Performance Testing of Coatings for Repairing Terra-Cotta Glaze Spalls
Traditional glazed terra-cotta blocks, as used in the United States for building cladding, typically consist of a high-fired bisque with an outer surface of a vitrified glaze. The glaze contributes to the water-penetration resistance of the overall cladding. As terra-cotta deteriorates over time, however, small areas of the glaze, or the glaze and a thin layer of bisque, may delaminate from the body of the terra-cotta blocks. These “glaze spalls” expose the underlying, more absorbent bisque to water infiltration and can cause further deterioration of the terra-cotta and corrosion of any embedded steel anchors. It is usually not economically feasible or desirable from a historic-preservation perspective to replace entire terra-cotta blocks whose only defects are glaze spalls. If these localized areas require treatment, the glaze spalls are typically repaired in situ with cold fluid-applied coatings.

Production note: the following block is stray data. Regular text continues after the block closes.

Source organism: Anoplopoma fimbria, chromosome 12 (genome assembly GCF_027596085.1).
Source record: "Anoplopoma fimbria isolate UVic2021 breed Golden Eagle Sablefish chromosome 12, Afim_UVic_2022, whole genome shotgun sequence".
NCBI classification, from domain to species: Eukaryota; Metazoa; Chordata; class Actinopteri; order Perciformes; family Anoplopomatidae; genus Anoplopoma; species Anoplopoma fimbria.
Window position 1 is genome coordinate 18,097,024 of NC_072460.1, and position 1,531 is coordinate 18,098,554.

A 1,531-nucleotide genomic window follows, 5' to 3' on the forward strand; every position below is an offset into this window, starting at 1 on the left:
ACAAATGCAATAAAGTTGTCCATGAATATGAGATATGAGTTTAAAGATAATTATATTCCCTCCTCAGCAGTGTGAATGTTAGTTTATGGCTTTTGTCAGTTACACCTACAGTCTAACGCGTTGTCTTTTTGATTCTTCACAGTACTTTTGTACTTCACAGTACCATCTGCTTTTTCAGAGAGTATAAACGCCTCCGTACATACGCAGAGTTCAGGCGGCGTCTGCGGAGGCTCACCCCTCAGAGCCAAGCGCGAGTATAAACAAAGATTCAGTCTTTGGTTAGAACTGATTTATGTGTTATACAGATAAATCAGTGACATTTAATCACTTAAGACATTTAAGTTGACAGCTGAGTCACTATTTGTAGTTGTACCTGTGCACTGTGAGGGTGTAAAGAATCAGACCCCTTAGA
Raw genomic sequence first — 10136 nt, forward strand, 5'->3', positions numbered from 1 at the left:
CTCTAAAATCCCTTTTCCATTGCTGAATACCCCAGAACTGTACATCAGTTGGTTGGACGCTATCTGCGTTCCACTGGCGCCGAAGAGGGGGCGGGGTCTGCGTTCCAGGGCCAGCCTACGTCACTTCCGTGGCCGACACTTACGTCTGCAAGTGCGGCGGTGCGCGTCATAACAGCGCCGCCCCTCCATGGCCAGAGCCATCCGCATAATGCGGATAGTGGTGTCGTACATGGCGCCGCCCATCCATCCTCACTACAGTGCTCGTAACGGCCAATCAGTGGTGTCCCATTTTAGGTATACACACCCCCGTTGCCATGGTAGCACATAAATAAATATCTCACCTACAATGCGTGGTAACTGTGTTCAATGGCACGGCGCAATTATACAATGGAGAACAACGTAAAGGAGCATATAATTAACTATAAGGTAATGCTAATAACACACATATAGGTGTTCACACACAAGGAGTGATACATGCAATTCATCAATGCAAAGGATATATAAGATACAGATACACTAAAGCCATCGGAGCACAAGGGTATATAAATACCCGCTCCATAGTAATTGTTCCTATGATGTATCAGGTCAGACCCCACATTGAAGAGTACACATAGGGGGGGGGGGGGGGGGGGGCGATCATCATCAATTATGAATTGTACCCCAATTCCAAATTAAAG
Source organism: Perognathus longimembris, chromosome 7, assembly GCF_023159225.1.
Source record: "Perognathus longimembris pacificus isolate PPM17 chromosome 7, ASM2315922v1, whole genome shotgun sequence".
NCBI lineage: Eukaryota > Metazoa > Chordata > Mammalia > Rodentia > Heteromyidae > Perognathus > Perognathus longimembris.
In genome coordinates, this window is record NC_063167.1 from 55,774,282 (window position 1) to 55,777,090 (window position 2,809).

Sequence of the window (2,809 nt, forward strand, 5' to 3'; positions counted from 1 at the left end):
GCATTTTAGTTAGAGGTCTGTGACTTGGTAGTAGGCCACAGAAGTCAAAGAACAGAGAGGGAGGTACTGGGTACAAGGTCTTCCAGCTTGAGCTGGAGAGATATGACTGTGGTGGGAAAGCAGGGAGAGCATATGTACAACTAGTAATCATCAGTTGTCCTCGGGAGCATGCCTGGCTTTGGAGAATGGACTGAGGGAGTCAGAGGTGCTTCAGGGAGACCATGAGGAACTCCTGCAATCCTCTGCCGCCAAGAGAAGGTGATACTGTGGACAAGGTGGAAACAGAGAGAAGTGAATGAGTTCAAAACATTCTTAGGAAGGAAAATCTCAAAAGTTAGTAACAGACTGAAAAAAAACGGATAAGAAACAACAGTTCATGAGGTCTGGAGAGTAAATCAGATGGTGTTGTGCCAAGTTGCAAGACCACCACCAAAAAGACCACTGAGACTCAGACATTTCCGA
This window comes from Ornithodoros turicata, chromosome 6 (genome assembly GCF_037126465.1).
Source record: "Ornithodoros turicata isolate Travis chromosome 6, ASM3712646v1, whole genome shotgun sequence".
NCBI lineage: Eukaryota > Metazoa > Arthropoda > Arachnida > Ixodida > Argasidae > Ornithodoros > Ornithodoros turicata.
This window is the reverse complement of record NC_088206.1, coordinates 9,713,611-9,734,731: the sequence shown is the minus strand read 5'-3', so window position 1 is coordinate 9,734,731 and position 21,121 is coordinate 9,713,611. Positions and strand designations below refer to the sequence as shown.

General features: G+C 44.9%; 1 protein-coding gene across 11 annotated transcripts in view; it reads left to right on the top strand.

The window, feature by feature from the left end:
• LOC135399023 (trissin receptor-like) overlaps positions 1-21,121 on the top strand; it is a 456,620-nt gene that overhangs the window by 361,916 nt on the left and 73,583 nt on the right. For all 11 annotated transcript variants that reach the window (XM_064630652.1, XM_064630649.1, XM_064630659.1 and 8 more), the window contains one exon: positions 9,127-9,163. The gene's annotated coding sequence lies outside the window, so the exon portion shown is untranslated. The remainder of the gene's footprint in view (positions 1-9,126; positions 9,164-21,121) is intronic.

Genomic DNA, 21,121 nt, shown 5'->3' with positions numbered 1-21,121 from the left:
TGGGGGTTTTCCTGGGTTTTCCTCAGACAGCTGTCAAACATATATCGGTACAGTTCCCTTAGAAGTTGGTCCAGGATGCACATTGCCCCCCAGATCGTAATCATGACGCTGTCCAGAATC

A recurring challenge in terra-cotta restoration is the lack of durability from field-applied repair coatings. While numerous products on the market have performed well when applied to a dry terra-cotta substrate, in the authors’ experience none are consistently successful when applied over wetter substrates (Figs. 1–3). In real-world applications, it is often necessary to selected based on the authors’ recent project experience and conversations with a reputable local masonry contractor. The testing identified one coating system that shows promise for applications over wet substrates. However, the results are preliminary, and there is opportunity for future research and testing of other repair systems, varied testing environments (such as freeze-thaw), and numerical-based coating performance analysis to better determine the efficacy of these initial findings.